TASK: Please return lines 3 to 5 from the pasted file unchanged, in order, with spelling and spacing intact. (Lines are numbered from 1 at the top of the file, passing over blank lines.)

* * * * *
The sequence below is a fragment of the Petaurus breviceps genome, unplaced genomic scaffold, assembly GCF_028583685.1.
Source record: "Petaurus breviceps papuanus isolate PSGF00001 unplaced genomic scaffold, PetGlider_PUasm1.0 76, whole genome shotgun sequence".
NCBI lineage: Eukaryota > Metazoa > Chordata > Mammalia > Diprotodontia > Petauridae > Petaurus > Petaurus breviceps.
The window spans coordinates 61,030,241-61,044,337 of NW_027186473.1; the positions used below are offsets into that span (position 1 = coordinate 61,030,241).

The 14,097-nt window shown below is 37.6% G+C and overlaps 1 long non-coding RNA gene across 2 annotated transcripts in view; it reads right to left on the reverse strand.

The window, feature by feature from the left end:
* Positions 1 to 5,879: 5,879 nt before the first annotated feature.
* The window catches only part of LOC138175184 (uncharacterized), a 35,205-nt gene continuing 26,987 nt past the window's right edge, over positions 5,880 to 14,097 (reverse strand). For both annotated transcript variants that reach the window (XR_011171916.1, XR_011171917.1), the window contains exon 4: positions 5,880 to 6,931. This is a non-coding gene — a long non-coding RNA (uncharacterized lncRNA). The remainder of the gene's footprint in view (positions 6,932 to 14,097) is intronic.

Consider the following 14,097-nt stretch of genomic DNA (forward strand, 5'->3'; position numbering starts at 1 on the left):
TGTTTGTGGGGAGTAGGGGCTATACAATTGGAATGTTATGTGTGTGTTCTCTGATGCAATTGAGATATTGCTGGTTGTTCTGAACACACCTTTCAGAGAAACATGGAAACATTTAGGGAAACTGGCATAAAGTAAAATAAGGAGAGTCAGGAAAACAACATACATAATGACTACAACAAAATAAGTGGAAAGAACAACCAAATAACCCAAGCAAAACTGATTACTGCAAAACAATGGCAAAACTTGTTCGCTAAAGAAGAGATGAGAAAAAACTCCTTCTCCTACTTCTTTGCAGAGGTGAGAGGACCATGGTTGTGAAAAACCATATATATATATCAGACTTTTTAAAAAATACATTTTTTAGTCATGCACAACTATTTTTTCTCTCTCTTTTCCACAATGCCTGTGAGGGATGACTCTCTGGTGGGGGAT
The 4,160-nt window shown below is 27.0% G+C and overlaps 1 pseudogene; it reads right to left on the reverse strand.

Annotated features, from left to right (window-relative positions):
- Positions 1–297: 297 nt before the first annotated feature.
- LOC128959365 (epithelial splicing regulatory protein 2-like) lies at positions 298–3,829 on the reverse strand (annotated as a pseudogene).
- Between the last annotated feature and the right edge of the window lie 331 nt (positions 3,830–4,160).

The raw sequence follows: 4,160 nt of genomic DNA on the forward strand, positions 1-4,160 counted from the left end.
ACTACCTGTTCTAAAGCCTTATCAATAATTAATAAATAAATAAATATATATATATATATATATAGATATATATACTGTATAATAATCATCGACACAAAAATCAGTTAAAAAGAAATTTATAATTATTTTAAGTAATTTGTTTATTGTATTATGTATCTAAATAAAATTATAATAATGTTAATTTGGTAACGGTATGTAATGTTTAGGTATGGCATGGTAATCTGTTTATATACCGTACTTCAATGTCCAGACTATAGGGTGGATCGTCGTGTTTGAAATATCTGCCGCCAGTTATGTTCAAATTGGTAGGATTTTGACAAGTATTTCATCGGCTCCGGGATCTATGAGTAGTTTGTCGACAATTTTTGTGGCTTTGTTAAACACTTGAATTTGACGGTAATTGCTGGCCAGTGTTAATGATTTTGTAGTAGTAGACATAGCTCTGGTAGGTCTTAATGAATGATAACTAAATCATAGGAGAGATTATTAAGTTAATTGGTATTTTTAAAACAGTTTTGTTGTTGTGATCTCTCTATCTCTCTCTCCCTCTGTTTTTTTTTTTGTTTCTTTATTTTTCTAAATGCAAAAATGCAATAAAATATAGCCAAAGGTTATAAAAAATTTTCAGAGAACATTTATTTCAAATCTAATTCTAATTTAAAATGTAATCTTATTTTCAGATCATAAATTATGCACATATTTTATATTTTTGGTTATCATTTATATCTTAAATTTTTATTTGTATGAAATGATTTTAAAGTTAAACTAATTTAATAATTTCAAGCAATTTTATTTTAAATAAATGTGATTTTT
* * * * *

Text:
NCBI lineage: Eukaryota > Metazoa > Chordata > Mammalia > Diprotodontia > Petauridae > Petaurus > Petaurus breviceps.
The window spans coordinates 61,030,241-61,044,337 of NW_027186473.1; the positions used below are offsets into that span (position 1 = coordinate 61,030,241).

The 14,097-nt window shown below is 37.6% G+C and overlaps 1 long non-coding RNA gene across 2 annotated transcripts in view; it reads right to left on the reverse strand.